Reality Check: Hat tip to Lapid!

First of all hat tip to Finance Minister Yair Lapid for making the Treasury’s internal pre-budget discussions a heated national talking point

Yair Lapid 370 (photo credit: Marc Israel Sellem/The Jerusalem Post)
Yair Lapid 370
(photo credit: Marc Israel Sellem/The Jerusalem Post)
It’s not for nothing that economics is called the dismal science, so first of all hat tip to Finance Minister Yair Lapid for making the Treasury’s internal pre-budget discussions a heated national talking point, thanks to his Facebook post about Ricki Cohen from Hadera and her monthly pretax family income of NIS 20,000.
By personalizing the discussion and turning the politician’s cliché of “Mrs. Cohen from Hadera” into Ricki Cohen, and building a backstory to include her profession, the job status of her husband (a not particularly senior hi-tech worker), three children and a trip abroad every two years, Lapid succeeded in bringing the debate to life.
The Facebook update also highlighted the gulf between Lapid and the country’s old-style politicians. Ehud Barak successfully campaigned in 1999 on the basis of “the old lady on the hospital bed in the corridor in Nahariya,” but Barak would never have had the human empathy or imagination to turn the “old lady” into a “real person” along the lines of Lapid’s Ricki Cohen.
And more importantly, by posting his own impressions of his discussions with his senior staff, Lapid is showing a mastery of social media that no other Israeli politician can touch.
Prime Minister Binyamin Netanyahu might have his own Facebook page, carefully uploaded by his staff and enjoying bought “Likes” from Indonesia, but it’s not a truly social page – there is no conversation taking place.
Nor will you find the self-mockery on Netanyahu’s page that you can see on Lapid’s: a post of a photograph of Lapid with US President Barack Obama is captioned: “They had to spend hours before they could find a camera angle making us look the same height.”
Unsurprisingly, for someone who until recently, was one of the country’s leading journalists, Lapid knows how to talk to his audience. Using his honed writing skills, Lapid is taking us, via Facebook, into the discussions he’s having with his staff. In almost real time, he shares with us his beliefs as finance minister: the middle-class is the backbone of the Israeli economy and must be helped; public sector workers are there to serve the public, the police should concentrate on catching criminals rather than just signing the insurance forms after a robbery.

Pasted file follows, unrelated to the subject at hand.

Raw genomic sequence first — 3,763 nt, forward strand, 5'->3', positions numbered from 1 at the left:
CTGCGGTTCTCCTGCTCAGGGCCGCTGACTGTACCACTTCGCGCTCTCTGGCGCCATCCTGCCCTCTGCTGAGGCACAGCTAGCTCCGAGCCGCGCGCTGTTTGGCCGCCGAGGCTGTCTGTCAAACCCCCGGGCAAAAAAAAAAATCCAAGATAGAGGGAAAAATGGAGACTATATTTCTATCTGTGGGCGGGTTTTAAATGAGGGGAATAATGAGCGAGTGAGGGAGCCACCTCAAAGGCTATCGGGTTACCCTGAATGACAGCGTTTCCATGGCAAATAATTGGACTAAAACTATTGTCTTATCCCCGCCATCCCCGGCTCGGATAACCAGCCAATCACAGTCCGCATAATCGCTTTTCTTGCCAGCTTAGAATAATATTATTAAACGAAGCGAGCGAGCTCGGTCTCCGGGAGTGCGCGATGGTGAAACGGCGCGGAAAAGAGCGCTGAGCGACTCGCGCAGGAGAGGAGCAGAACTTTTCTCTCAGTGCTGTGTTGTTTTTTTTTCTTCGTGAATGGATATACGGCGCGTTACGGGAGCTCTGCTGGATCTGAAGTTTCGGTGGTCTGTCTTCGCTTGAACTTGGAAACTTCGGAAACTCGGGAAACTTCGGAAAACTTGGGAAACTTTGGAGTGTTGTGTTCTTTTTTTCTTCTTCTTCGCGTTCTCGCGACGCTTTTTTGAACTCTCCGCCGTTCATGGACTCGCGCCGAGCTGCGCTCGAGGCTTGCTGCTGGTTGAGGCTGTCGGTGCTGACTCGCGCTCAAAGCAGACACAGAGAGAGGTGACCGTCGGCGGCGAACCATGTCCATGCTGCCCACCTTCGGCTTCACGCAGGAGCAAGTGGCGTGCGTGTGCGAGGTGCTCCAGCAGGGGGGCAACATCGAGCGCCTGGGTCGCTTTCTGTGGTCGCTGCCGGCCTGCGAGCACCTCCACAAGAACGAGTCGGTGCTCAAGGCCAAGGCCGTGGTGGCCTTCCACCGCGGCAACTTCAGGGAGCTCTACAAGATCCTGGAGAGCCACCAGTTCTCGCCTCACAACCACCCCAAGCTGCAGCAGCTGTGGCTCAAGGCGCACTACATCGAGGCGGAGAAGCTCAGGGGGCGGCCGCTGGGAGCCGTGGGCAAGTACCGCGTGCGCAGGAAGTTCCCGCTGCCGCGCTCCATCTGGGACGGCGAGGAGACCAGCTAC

Lapid is deservedly reaping the benefits of this social media strategy.
Despite – and much to their disgruntlement – going over the heads of journalists to communicate directly with the public, Lapid is succeeding in setting the news agenda by posting meaningful updates on Facebook.
Without having to get up at an early hour and be subjected to Razi Barka’i’s often irritating lines of questioning on Army Radio, Lapid made Ricki Cohen’s monthly pre-tax NIS 20,000 the story of the week from the comfort of his PC or mobile device.
LAPID REACHED the NIS 20,000 number by doubling the average wage in the economy (NIS 9,300 a month) to represent a dual-income family, and rounding it up to an instantly memorable figure. As a result, he came under attack for misrepresenting the reality of middle-class life in Israel because many working couples, who regard themselves as middle-class, are more likely to be earning a much lower joint pre-tax sum of NIS 12,000-NIS 13,000.
For those who want to get into the numbers – and Lapid, as finance minister, will soon have to despite his dislike of Excel spreadsheets – this discrepancy between Lapid’s figure and the real world is because of the way the average wage in the economy is skewed upwards, due to the fantastically large salaries enjoyed by a small number of public-sector workers, or businessmen who pay themselves astronomical wages from the private companies they run or own.
But the issue here is not what constitutes being middle-class. – Thankfully, Israel is not a class-conscious society, unlike Britain where a new report has listed seven distinct classes ranging from the elite, to the established middle-class, technical middleclass, newly affluent workers, emergent service workers, traditional working- class and at the bottom, the precariat, where the everyday lives of members of this class are precarious. – Rather, the issue is what Lapid will be able to do to improve the life of Ricki Cohen and other people like her.
THE HARD truth is that Lapid will probably not be able to do much to help Ricki Cohen over the next few years. The major problem facing the middle-classes, according to Lapid, is their inability to help their children buy houses due to the country’s exceedingly high price of real estate, but this is not a problem a finance minister can solve.
Until the Israeli Lands Authority frees up more land for construction and the process for planning approvals is speeded up – neither of which elements are under Treasury control – little will happen to bring prices down to a more realistic and affordable level.
In fact, the next few years are going to be tough. As Lapid noted in his Facebook post, if Israel is to avoid turning into a Greece or Cyprus, severe budget cuts are going to have to be made to reduce the country’s NIS 30 billion overdraft. But if these cuts are made in conjunction with policies to encourage the entrance of male haredim and married Arab women into the workforce, along with the opening up of state-owned monopolies such as the Israeli Electric Corporation and the ports to competition, as well as public-sector reform to make it more efficient, then Lapid will still have plenty of material for status updates for his Facebook page.The writer is a former editor-in-chief of The Jerusalem Post.